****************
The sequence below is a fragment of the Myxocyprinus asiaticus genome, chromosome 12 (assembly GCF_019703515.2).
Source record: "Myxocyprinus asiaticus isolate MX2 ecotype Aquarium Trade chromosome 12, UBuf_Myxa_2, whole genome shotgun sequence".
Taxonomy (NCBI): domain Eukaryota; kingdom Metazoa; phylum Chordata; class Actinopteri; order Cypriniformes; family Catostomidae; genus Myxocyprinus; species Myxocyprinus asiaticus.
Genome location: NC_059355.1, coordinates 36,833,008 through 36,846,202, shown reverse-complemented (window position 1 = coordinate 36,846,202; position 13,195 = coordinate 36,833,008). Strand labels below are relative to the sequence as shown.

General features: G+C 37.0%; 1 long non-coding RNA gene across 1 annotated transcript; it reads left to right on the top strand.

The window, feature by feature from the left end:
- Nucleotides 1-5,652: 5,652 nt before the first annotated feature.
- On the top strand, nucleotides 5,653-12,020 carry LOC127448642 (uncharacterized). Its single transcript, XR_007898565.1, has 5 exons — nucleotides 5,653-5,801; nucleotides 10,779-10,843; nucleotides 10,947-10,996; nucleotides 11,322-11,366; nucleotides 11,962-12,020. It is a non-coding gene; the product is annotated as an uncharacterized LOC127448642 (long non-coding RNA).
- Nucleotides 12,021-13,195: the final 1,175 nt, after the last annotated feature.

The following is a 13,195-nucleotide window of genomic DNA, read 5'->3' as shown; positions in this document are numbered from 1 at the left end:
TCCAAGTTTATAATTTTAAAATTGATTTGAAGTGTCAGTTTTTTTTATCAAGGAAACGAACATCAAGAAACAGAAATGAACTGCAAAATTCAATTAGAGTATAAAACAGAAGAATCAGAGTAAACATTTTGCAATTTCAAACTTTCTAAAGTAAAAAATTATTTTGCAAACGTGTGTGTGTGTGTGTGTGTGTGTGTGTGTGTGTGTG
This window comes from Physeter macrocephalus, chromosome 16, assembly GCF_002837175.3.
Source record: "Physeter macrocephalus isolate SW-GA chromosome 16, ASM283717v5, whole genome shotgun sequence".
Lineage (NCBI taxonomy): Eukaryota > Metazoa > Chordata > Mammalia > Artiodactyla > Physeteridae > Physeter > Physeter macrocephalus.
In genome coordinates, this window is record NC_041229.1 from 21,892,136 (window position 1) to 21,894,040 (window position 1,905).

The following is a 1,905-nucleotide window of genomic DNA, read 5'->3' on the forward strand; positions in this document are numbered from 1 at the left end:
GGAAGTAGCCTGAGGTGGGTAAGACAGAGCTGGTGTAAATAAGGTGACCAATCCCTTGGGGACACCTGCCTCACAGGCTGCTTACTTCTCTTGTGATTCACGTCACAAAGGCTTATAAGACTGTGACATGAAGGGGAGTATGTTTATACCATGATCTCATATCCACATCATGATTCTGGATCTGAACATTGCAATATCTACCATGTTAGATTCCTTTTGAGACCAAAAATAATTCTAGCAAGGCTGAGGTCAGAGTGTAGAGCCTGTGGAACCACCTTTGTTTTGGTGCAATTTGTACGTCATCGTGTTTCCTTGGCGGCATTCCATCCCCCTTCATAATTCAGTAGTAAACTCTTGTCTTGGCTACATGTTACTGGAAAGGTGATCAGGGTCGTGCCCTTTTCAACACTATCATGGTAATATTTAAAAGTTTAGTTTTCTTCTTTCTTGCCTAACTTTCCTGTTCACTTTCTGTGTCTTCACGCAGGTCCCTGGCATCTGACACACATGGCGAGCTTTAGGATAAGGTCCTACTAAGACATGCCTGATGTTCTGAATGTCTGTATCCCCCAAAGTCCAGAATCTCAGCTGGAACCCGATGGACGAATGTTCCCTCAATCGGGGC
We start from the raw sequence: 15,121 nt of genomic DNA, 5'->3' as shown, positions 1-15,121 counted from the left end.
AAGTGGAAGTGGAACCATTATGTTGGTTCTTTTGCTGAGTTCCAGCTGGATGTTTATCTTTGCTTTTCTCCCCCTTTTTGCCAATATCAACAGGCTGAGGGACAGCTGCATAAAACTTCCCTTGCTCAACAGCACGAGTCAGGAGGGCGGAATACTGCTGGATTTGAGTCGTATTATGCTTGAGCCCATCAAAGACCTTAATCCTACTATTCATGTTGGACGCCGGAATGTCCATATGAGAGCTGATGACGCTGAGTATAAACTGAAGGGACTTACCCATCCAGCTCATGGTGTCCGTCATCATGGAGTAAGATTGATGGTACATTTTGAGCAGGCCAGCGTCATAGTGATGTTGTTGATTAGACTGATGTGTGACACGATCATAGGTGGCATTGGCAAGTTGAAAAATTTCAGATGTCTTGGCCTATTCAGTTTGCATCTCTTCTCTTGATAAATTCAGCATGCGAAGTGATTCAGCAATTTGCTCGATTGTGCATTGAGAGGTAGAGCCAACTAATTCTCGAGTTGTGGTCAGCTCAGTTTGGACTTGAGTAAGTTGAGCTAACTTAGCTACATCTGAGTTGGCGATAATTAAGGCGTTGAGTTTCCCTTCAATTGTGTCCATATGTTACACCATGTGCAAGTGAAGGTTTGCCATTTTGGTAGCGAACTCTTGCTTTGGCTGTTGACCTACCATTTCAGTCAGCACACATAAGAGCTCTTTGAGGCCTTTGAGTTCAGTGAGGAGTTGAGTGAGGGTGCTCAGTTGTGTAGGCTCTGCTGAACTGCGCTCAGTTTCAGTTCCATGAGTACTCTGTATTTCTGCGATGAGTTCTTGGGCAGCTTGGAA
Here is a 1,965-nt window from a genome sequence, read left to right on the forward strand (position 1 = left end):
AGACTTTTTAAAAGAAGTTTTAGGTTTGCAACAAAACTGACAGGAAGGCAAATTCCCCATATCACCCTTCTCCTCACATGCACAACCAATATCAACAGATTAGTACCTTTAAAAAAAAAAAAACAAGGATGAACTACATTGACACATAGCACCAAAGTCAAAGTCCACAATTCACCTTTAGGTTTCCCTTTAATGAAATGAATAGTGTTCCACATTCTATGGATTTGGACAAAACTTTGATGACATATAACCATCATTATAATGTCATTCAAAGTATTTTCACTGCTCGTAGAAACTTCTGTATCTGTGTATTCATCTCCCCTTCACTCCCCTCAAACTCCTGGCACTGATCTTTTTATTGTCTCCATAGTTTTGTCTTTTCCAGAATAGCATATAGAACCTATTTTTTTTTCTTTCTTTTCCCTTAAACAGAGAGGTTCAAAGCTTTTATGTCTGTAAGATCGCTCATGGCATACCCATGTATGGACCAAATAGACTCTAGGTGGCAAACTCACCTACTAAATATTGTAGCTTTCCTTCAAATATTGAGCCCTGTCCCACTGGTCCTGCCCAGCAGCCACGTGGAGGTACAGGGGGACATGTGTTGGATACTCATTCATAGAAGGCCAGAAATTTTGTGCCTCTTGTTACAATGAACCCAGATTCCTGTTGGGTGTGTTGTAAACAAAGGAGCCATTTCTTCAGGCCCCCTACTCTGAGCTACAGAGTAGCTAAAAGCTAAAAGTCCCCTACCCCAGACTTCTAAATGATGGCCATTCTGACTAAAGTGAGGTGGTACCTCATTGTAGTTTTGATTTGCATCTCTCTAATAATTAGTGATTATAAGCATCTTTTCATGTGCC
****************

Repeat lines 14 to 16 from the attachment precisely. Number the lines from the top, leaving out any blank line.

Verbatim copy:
Lineage (NCBI taxonomy): Eukaryota > Metazoa > Chordata > Mammalia > Artiodactyla > Physeteridae > Physeter > Physeter macrocephalus.
In genome coordinates, this window is record NC_041229.1 from 21,892,136 (window position 1) to 21,894,040 (window position 1,905).

The following is a 1,905-nucleotide window of genomic DNA, read 5'->3' on the forward strand; positions in this document are numbered from 1 at the left end: